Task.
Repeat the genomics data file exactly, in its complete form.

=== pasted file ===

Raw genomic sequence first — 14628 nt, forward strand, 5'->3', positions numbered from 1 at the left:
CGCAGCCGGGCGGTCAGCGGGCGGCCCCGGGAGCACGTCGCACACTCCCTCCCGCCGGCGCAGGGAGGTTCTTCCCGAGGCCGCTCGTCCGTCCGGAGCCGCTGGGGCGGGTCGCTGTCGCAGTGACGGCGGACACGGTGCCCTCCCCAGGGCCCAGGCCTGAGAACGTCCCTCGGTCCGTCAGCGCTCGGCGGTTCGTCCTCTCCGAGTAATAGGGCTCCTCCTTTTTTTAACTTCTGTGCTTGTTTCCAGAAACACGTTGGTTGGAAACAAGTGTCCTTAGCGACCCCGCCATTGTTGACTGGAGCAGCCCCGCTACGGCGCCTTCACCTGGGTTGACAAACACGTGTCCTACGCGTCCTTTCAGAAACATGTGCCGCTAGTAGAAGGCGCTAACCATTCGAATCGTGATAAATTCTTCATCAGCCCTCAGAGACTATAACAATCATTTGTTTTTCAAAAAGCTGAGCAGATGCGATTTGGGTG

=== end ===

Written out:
Raw genomic sequence first — 14628 nt, forward strand, 5'->3', positions numbered from 1 at the left:
CGCAGCCGGGCGGTCAGCGGGCGGCCCCGGGAGCACGTCGCACACTCCCTCCCGCCGGCGCAGGGAGGTTCTTCCCGAGGCCGCTCGTCCGTCCGGAGCCGCTGGGGCGGGTCGCTGTCGCAGTGACGGCGGACACGGTGCCCTCCCCAGGGCCCAGGCCTGAGAACGTCCCTCGGTCCGTCAGCGCTCGGCGGTTCGTCCTCTCCGAGTAATAGGGCTCCTCCTTTTTTTAACTTCTGTGCTTGTTTCCAGAAACACGTTGGTTGGAAACAAGTGTCCTTAGCGACCCCGCCATTGTTGACTGGAGCAGCCCCGCTACGGCGCCTTCACCTGGGTTGACAAACACGTGTCCTACGCGTCCTTTCAGAAACATGTGCCGCTAGTAGAAGGCGCTAACCATTCGAATCGTGATAAATTCTTCATCAGCCCTCAGAGACTATAACAATCATTTGTTTTTCAAAAAGCTGAGCAGATGCGATTTGGGTG